3. Track anonymous site usage; and
  4. Permit connectivity with social media networks to permit content sharing.

There are different types of cookies and other technologies used our Website, notably:

  • "Session cookies" - These cookies only last as long as your online session, and disappear from your computer or device when you close your browser (like Internet Explorer, Google Chrome or Safari).
  • "Persistent cookies" - These cookies stay on your computer or device after your browser has been closed and last for a time specified in the cookie. We use persistent cookies when we need to know who you are for more than one browsing session. For example, we use them to remember your preferences for the next time you visit.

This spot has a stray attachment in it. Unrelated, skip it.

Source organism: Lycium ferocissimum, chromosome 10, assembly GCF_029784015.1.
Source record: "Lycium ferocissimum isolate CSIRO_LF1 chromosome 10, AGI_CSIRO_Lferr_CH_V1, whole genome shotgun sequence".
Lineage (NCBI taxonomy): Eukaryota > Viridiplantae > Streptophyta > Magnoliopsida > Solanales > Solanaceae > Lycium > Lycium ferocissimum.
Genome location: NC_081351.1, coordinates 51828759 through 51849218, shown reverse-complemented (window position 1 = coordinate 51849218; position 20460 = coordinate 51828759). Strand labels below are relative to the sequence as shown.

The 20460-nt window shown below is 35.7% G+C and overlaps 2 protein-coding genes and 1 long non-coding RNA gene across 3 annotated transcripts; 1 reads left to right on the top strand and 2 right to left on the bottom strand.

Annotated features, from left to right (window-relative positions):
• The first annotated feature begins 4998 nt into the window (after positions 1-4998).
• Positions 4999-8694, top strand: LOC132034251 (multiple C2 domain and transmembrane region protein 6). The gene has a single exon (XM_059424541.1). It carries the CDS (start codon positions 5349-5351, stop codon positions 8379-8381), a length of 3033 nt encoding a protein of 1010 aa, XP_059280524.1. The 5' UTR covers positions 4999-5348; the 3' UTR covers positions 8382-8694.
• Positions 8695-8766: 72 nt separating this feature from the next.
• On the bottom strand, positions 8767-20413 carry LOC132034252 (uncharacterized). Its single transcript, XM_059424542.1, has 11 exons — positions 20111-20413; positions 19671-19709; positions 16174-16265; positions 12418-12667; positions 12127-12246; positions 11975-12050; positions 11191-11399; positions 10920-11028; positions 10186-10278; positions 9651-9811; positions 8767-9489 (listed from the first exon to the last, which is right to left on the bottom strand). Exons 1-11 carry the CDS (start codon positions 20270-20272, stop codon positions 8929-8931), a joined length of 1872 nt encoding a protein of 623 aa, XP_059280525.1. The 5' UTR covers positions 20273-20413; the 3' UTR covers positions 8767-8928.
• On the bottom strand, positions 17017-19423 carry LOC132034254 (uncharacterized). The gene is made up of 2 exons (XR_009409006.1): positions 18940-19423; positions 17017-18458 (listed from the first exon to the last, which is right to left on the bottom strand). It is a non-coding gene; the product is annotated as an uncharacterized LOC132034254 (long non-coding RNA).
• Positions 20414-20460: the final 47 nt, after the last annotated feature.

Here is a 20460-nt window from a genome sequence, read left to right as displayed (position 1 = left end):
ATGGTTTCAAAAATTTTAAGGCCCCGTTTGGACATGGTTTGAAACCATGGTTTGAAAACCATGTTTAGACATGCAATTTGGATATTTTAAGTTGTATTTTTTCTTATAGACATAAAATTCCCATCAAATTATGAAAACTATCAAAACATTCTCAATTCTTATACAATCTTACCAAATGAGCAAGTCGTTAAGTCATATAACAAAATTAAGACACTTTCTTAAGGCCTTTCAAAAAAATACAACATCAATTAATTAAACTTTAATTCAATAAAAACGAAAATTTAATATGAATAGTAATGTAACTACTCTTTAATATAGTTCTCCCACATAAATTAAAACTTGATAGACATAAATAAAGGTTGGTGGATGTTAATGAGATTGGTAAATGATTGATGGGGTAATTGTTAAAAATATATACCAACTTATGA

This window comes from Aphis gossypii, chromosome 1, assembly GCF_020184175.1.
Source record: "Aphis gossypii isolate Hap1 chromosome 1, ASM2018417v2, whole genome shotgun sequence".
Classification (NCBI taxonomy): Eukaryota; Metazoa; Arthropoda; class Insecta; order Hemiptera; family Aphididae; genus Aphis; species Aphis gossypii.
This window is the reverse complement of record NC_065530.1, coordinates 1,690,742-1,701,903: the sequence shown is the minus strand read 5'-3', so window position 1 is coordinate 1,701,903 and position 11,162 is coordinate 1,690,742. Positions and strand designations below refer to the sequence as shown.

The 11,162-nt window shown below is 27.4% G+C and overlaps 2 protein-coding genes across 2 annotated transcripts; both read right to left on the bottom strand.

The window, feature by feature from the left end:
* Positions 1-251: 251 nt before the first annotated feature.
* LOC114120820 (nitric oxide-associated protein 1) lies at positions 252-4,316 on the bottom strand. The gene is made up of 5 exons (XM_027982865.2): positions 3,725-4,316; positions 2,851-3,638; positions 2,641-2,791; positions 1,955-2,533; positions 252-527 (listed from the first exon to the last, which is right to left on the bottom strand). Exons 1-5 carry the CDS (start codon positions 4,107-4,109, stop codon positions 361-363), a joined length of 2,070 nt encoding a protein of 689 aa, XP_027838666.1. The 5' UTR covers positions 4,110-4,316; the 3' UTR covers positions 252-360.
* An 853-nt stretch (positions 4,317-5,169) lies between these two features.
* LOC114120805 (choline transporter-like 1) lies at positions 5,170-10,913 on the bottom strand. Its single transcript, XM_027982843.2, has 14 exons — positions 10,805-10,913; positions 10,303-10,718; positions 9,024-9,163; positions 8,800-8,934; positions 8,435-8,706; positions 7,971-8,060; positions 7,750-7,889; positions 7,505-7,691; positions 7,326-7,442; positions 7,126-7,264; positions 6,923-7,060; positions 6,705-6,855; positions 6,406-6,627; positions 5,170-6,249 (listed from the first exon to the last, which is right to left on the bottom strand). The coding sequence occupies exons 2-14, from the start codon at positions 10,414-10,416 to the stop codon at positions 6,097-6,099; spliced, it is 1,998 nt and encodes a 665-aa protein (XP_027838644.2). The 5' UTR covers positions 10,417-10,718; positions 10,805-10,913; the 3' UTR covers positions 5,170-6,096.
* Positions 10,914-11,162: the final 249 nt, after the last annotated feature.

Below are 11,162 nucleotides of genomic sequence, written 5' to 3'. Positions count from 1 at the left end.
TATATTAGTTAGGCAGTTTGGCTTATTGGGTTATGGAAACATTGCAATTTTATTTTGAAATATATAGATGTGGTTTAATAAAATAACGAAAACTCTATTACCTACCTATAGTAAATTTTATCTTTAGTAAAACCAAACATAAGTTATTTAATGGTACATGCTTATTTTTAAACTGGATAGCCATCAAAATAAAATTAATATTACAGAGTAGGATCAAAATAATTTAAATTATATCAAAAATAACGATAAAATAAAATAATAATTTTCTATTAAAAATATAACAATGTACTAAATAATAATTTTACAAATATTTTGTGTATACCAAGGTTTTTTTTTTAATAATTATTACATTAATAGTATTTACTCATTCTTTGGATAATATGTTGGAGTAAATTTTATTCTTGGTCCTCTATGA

• "Web Beacons/Pixels" - Some of our web pages and emails may also contain small electronic images known as web beacons, clear GIFs or single-pixel GIFs. These images are placed on a web page or email and typically work in conjunction with cookies to collect data. We use these images to identify our users and user behavior, such as counting the number of users who have visited a web page or acted upon one of our email digests.